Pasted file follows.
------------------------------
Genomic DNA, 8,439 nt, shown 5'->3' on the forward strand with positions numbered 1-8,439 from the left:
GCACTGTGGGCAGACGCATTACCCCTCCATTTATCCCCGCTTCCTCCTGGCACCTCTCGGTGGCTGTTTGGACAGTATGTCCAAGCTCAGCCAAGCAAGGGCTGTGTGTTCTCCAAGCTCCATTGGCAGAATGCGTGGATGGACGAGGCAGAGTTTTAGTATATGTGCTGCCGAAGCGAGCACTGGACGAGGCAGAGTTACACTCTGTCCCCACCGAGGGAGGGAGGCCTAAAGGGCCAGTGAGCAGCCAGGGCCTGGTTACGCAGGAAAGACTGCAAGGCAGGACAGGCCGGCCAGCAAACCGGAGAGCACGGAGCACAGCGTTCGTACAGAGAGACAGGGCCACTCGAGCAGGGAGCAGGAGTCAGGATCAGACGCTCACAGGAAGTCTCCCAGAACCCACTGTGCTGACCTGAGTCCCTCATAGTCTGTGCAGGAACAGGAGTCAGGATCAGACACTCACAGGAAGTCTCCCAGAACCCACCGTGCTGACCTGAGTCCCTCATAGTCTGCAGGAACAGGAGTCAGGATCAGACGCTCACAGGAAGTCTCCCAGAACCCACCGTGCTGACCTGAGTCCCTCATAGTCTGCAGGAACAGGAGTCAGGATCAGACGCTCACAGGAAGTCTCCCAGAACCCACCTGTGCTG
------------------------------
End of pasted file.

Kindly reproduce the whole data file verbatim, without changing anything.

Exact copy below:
Genomic DNA, 8,439 nt, shown 5'->3' on the forward strand with positions numbered 1-8,439 from the left:
GCACTGTGGGCAGACGCATTACCCCTCCATTTATCCCCGCTTCCTCCTGGCACCTCTCGGTGGCTGTTTGGACAGTATGTCCAAGCTCAGCCAAGCAAGGGCTGTGTGTTCTCCAAGCTCCATTGGCAGAATGCGTGGATGGACGAGGCAGAGTTTTAGTATATGTGCTGCCGAAGCGAGCACTGGACGAGGCAGAGTTACACTCTGTCCCCACCGAGGGAGGGAGGCCTAAAGGGCCAGTGAGCAGCCAGGGCCTGGTTACGCAGGAAAGACTGCAAGGCAGGACAGGCCGGCCAGCAAACCGGAGAGCACGGAGCACAGCGTTCGTACAGAGAGACAGGGCCACTCGAGCAGGGAGCAGGAGTCAGGATCAGACGCTCACAGGAAGTCTCCCAGAACCCACTGTGCTGACCTGAGTCCCTCATAGTCTGTGCAGGAACAGGAGTCAGGATCAGACACTCACAGGAAGTCTCCCAGAACCCACCGTGCTGACCTGAGTCCCTCATAGTCTGCAGGAACAGGAGTCAGGATCAGACGCTCACAGGAAGTCTCCCAGAACCCACCGTGCTGACCTGAGTCCCTCATAGTCTGCAGGAACAGGAGTCAGGATCAGACGCTCACAGGAAGTCTCCCAGAACCCACCTGTGCTG